Robotics and the Future of Space Exploration
Speaker: Jeff Norris , NASA Jet Propulsion LaboratoryContact:
Date: October 22 2007
Time: 3:00PM to 4:00PM
Location: 32-D463 Stata Center - Star Conference Room
Host: Nicholas Roy, MIT CSAIL
Marcia Davidson, 617-253-5817, firstname.lastname@example.orgRelevant URL:
Even as Spirit and Opportunity continue their investigations on Mars, NASA is preparing a new wave of ambitious robotic explorers to extend humanity's reach into the Solar System. The next generation of NASA robots include enormous six-legged robots with lunar habitats on their backs, mobile science laboratories bristling with advanced instruments, and nimble robotic chariots for astronauts. This talk will describe these amazing new creations, with a focus on the challenges inherent in their operation and open questions that NASA is currently investigating, such as:
-- What tools can provide robot operators with an intimate understanding of the condition of these sophisticated machines and the environment that surrounds them?
-- How can robot operators communicate detailed plans to these robots and monitor their activities?
The Jet Propulsion Laboratory (JPL) is eagerly seeking computer scientists and engineers of nearly every variety to help answer these questions and many others. Representatives from JPL will be available for informal discussions with candidates for full-time and internship positions immediately after the presentation. Formal interviews will take place throughout the rest of the week -- all interested candidates should apply immediately for an interview at www.monstertrak.com (Click on MIT InterviewTrak).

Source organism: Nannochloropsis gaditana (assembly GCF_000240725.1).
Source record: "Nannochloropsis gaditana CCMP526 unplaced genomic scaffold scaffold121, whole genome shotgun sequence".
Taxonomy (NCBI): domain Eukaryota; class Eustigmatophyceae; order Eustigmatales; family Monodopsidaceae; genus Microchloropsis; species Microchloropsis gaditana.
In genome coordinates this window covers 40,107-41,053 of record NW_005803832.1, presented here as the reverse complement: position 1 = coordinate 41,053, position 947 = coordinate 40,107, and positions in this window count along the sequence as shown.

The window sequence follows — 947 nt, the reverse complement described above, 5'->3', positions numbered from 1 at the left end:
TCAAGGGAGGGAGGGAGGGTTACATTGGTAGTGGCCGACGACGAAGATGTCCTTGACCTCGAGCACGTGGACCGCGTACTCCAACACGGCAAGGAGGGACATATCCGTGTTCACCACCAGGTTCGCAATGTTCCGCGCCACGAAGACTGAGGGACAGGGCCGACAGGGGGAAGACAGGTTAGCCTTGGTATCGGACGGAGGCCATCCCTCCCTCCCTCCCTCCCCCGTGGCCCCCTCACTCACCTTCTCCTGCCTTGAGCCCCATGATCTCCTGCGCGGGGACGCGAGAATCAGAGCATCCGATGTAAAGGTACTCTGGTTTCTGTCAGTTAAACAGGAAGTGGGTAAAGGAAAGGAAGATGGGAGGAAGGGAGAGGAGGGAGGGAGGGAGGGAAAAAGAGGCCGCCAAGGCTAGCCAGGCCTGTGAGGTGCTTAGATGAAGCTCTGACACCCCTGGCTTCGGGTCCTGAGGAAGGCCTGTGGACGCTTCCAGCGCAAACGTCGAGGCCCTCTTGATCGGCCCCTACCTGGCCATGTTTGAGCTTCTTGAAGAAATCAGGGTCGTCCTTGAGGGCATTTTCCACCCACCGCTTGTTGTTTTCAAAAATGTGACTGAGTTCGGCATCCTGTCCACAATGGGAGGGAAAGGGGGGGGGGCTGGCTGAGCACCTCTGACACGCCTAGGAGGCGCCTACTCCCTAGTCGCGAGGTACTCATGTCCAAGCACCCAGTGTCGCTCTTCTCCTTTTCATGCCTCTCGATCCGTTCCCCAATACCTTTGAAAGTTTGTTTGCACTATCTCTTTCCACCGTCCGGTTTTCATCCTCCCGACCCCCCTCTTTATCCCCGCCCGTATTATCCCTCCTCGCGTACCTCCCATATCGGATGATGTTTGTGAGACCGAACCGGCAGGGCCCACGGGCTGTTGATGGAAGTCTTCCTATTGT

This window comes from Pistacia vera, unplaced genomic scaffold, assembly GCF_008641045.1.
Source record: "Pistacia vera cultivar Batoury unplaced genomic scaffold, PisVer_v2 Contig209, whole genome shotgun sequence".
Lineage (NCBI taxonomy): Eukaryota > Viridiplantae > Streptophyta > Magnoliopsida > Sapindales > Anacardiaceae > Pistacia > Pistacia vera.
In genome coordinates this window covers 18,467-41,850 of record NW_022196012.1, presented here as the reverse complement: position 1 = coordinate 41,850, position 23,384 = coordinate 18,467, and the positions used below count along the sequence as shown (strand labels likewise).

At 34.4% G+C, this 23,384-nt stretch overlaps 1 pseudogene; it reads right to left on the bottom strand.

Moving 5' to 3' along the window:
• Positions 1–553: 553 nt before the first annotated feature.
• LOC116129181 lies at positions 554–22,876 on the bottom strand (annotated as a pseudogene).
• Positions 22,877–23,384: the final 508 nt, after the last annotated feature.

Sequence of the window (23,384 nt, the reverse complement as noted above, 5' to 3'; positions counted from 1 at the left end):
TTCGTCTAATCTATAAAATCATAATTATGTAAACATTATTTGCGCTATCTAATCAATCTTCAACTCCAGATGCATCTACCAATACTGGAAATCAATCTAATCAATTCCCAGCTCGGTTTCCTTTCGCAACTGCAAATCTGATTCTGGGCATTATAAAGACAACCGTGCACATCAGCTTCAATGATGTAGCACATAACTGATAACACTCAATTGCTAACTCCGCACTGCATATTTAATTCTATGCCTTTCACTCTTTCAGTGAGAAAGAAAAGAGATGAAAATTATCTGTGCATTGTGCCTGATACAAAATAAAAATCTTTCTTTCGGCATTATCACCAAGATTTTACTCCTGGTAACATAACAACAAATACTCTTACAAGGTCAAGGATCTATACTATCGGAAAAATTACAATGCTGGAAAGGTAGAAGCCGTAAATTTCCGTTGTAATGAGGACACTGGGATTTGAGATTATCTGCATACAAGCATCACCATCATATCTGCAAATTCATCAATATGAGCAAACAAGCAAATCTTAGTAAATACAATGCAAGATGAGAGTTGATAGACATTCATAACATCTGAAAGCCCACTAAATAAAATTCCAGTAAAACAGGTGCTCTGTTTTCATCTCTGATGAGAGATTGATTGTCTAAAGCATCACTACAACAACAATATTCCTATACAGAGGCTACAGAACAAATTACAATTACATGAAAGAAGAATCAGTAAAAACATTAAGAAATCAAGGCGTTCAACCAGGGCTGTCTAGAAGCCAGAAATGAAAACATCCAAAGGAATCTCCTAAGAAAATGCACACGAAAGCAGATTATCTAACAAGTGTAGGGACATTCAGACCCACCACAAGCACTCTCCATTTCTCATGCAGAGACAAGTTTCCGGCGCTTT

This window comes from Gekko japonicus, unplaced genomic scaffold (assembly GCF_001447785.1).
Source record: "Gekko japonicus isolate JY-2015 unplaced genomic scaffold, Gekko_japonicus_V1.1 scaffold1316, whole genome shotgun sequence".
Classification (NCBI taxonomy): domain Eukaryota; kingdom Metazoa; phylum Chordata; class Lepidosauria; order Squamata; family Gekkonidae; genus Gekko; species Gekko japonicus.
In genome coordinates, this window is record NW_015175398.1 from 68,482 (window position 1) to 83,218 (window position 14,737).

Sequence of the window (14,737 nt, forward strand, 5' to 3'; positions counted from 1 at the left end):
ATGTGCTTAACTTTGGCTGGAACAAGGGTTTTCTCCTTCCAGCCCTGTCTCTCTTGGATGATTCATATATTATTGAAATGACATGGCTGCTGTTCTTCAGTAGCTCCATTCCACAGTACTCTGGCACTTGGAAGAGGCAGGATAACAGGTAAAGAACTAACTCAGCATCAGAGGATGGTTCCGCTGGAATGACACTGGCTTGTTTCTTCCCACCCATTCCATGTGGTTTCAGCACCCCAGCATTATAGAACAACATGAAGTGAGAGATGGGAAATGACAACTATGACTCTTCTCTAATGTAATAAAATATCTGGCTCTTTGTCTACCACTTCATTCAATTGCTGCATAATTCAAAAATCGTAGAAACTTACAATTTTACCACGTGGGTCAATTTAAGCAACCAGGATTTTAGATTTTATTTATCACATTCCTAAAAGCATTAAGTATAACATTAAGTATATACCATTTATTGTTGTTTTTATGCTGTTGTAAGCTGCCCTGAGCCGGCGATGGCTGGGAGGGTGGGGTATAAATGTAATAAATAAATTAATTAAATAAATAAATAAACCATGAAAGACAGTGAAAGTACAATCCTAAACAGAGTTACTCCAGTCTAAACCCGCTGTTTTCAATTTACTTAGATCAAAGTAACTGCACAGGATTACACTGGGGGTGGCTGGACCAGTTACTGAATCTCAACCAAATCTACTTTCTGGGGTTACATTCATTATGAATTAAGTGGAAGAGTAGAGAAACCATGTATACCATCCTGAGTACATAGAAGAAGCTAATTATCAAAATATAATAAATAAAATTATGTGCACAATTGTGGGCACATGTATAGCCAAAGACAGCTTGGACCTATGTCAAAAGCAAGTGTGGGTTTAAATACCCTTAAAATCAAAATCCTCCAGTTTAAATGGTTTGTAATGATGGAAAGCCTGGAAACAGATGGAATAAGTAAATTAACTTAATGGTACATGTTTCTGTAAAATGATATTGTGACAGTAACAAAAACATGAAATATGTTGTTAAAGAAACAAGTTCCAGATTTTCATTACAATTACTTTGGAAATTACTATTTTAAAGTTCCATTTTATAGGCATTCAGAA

Jeff Norris is the supervisor of the Planning Software Systems Group at the NASA Jet Propulsion Laboratory. His group develops and supports operations systems for a variety of missions including the Phoenix Mars Scout, Cassini Saturnian Orbiter, Mars Reconnaissance Orbiter, and the Spirit and Opportunity Mars Exploration Rovers-- for which they were co-winner of the 2004 NASA Software of the Year Award. He is currently leading the development of the uplink system for the 2009 Mars Science Laboratory Rover and a variety of lunar and martian operations technology projects. Jeff is a strong advocate for the application of agile development methodologies and open source software in mission critical applications. He received Bachelor's and Masters degrees in Computer Science from MIT and lives with his wife and two children near Pasadena, CA.
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